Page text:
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PRI's Environmental News Magazine

Stardust & Soil: An Organic Garden Segment

Air Date: Week of June 7, 1996

Steve Curwood speaks again with Living on Earth's occasional organic gardening advisor Evelyn Tully Costa, this time about the essence of soil and its properties.

Transcript

CURWOOD: It's time now once again to turn to the green garden spot with organic gardener Evelyn Tully Costa. Evelyn heads Garden Services in Brooklyn, New York. Hi, Evelyn.

COSTA: Hi, Steve.

CURWOOD: Last time we talked about figuring out where to get started in our gardens. But before we plunk down those expensive plattes of flowers and vegetables in the ground, what about the dirt?

COSTA: Very good question, Steve. Now the first thing everybody asks these days is, what about my pH levels? And I tell them, forget about those soil-testing kits and let's look at the big picture first. We really need to understand a little bit about Earth history before a pH test is going to make any sense. Now, somebody who's done a lot of thinking and philosophizing about the soil is Bill Logan. Bill is a writer in residence at St. John the Divine in Manhattan and he's an arborist. Logan recently wrote Dirt: The Ecstatic Skin of the Earth. It reads like 100 Years of Solitude meets Scientific American.

CURWOOD: [Laughs] In other words, pH is the first 2 letters of philosophy.

COSTA: You got it. For instance, in his chapter called "Stardust," he writes, "The truth is, we really don't know the first thing about dirt. We don't even know where it comes from. All we can say is it doesn't come from here. Our own sun is too young and too cool to manufacture any element heavier than helium. We are all stardust," he writes, "in fact, everything is stardust."

CURWOOD: Wow.

COSTA: Now, what did you want to know about pH, Steve?

CURWOOD: [Laughs] Well, I mean, if I shouldn't be worrying about my pH right away, I mean, what should I be thinking about?

COSTA: Well, once you figured out where the sun hit your property, you need to figure out what the plants are going to go into. Soil, in my opinion, is the basic raw material of the gardener's art. The chemical gardener uses soil simply as a means to anchor all those plant roots to artificial fertilizers. Think of those fertilizers as the human equivalent of caffeine: you might get a quick fix from coffee, but your body is depleted of energy and nutrients and you have no fuel left over for the long haul. Now, the soil is no different. Now, organic gardening on the other hand aims to enrich the soil, and it recognizes that the soil is actually a complex ecosystem like a swamp or a forest. And it's teeming with millions of organisms. Those organisms release nutrients that are required for healthy plant growth. So think of the organic matter that you need to add to your soil as good nutritious solid food. Like a hearty balanced meal that lasts you all day and keeps you healthy for a lifetime.

CURWOOD: All right. So does soil, I mean stardust, come in different flavors?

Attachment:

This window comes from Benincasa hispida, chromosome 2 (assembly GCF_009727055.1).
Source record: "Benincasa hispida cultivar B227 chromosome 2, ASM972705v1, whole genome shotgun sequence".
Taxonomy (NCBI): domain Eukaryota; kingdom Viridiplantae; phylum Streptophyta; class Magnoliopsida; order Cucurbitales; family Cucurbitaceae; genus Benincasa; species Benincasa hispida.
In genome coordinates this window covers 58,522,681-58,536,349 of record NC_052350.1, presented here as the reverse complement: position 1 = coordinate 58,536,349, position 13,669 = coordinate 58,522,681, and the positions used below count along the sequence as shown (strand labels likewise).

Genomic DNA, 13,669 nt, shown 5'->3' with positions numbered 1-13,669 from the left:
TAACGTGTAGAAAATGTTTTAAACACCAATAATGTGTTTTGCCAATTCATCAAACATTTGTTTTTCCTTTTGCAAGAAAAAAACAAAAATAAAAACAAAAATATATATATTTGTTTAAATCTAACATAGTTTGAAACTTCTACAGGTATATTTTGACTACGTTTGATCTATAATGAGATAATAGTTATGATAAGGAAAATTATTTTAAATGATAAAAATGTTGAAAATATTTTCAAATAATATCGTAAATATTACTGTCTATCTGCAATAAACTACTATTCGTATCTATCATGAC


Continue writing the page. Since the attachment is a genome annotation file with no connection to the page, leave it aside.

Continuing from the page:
COSTA: Yep. It comes in 5 different flavors: clay, sand, silt, limestone, and peat, and these are going to vary depending on where you live. So the next thing you need to do is dig deep enough to find out where the 3 layers of soil are. For most gardeners who do shrubs, flowers, and vegetables, you need 10 to 12 inches of topsoil. You have the subsoil, and then you have the third layer. And the reason you want to dig down, let's say, about 2 or 3 feet, is to get a sense of the relative depth of each of these and their texture, and that's going to vary according to your location.

CURWOOD: Okay, and then what do I do?

COSTA: The next thing you want to do is find out what you're going to grow there, and then you can decide what nutrients, minerals, and ecosystems you need to encourage to make your particular garden thrive. You can send a soil sample to your local cooperative extension for a small fee.

CURWOOD: And then what will they tell me?

COSTA: Well, you're probably going to find out whether or not your soil is acidic, alkaline, and what nutrients are already there. But just keep in mind that the solution to most gardeners' needs is very simple. Generally speaking, if you add lots of rich, composted, organic matter, this is a surefire way to neutralize the soil, which is what most garden plants need to grow. This gets the main nutrients going in your back yard. Now, you can supplement your plot with some organic fertilizer such as bone, fish, blood meal, cow manure, fish emulsion, wood ash, and liquid seaweed. But remember, these only fine tune what should be a healthy, rich environment that you've created by adding organic compost.

CURWOOD: Okay. And what's the scoop on getting this organic matter.

COSTA: Where to get it, well, there's a couple of ways to do that. You can buy it. Manures are sold at most garden centers along with organic mulches such as cocoa and buckwheat chips. You can make it yourself by starting a compost heap with all those leaves and lawn clippings that you might otherwise stuff into plastic bags and haul out the front to be taken away. In my opinion that's like throwing out money. Just let's think about what soil philosopher and tree pruner Bill Logan says: "As the beings that make up organic life continue to exist, evolve, and cover the earth, they create a rich, stable atmosphere and rich, deep soils. Only here on earth does stardust engage in this extraordinary array of self-organizing behaviors." Okay, Steve, till next time.

CURWOOD: Bye for now, Evelyn.

COSTA: Bye bye.

CURWOOD: Evelyn Tully Costa digs stardust and soil in Brooklyn, New York. She'll be back in a couple of weeks with more organic gardening tips.

 

 

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